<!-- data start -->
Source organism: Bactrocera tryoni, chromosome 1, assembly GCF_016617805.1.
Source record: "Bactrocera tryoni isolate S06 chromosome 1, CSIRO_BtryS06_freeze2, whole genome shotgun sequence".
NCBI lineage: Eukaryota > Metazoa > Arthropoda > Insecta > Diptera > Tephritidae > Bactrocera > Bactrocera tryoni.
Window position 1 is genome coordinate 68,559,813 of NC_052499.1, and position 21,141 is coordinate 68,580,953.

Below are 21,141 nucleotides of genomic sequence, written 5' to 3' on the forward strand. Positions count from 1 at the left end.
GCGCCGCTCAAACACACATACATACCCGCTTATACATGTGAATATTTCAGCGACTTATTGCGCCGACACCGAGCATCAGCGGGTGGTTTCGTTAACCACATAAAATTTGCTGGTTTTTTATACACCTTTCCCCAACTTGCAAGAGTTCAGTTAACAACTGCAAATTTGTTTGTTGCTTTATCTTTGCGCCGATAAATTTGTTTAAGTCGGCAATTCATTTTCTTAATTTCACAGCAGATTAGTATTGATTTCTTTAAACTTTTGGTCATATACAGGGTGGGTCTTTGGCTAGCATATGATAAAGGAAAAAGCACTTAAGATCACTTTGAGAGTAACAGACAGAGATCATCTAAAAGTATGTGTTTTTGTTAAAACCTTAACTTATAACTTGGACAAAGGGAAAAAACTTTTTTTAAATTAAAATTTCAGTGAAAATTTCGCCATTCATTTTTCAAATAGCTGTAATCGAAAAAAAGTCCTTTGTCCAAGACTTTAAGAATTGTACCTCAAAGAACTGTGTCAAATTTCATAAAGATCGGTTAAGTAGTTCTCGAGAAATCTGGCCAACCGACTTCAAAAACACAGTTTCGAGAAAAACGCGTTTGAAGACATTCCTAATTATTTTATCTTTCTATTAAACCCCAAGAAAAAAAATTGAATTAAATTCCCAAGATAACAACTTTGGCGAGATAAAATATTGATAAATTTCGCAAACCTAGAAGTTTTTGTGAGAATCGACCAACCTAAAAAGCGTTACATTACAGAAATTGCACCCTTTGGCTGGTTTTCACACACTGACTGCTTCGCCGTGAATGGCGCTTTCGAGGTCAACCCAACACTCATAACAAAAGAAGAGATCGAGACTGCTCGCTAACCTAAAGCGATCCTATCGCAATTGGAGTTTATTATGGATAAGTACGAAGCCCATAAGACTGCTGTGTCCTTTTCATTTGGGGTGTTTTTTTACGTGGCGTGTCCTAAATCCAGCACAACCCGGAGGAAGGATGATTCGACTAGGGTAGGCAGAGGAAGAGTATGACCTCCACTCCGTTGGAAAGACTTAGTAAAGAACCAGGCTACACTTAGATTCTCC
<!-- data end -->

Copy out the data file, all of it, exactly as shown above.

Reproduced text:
Source organism: Bactrocera tryoni, chromosome 1, assembly GCF_016617805.1.
Source record: "Bactrocera tryoni isolate S06 chromosome 1, CSIRO_BtryS06_freeze2, whole genome shotgun sequence".
NCBI lineage: Eukaryota > Metazoa > Arthropoda > Insecta > Diptera > Tephritidae > Bactrocera > Bactrocera tryoni.
Window position 1 is genome coordinate 68,559,813 of NC_052499.1, and position 21,141 is coordinate 68,580,953.

Below are 21,141 nucleotides of genomic sequence, written 5' to 3' on the forward strand. Positions count from 1 at the left end.
GCGCCGCTCAAACACACATACATACCCGCTTATACATGTGAATATTTCAGCGACTTATTGCGCCGACACCGAGCATCAGCGGGTGGTTTCGTTAACCACATAAAATTTGCTGGTTTTTTATACACCTTTCCCCAACTTGCAAGAGTTCAGTTAACAACTGCAAATTTGTTTGTTGCTTTATCTTTGCGCCGATAAATTTGTTTAAGTCGGCAATTCATTTTCTTAATTTCACAGCAGATTAGTATTGATTTCTTTAAACTTTTGGTCATATACAGGGTGGGTCTTTGGCTAGCATATGATAAAGGAAAAAGCACTTAAGATCACTTTGAGAGTAACAGACAGAGATCATCTAAAAGTATGTGTTTTTGTTAAAACCTTAACTTATAACTTGGACAAAGGGAAAAAACTTTTTTTAAATTAAAATTTCAGTGAAAATTTCGCCATTCATTTTTCAAATAGCTGTAATCGAAAAAAAGTCCTTTGTCCAAGACTTTAAGAATTGTACCTCAAAGAACTGTGTCAAATTTCATAAAGATCGGTTAAGTAGTTCTCGAGAAATCTGGCCAACCGACTTCAAAAACACAGTTTCGAGAAAAACGCGTTTGAAGACATTCCTAATTATTTTATCTTTCTATTAAACCCCAAGAAAAAAAATTGAATTAAATTCCCAAGATAACAACTTTGGCGAGATAAAATATTGATAAATTTCGCAAACCTAGAAGTTTTTGTGAGAATCGACCAACCTAAAAAGCGTTACATTACAGAAATTGCACCCTTTGGCTGGTTTTCACACACTGACTGCTTCGCCGTGAATGGCGCTTTCGAGGTCAACCCAACACTCATAACAAAAGAAGAGATCGAGACTGCTCGCTAACCTAAAGCGATCCTATCGCAATTGGAGTTTATTATGGATAAGTACGAAGCCCATAAGACTGCTGTGTCCTTTTCATTTGGGGTGTTTTTTTACGTGGCGTGTCCTAAATCCAGCACAACCCGGAGGAAGGATGATTCGACTAGGGTAGGCAGAGGAAGAGTATGACCTCCACTCCGTTGGAAAGACTTAGTAAAGAACCAGGCTACACTTAGATTCTCC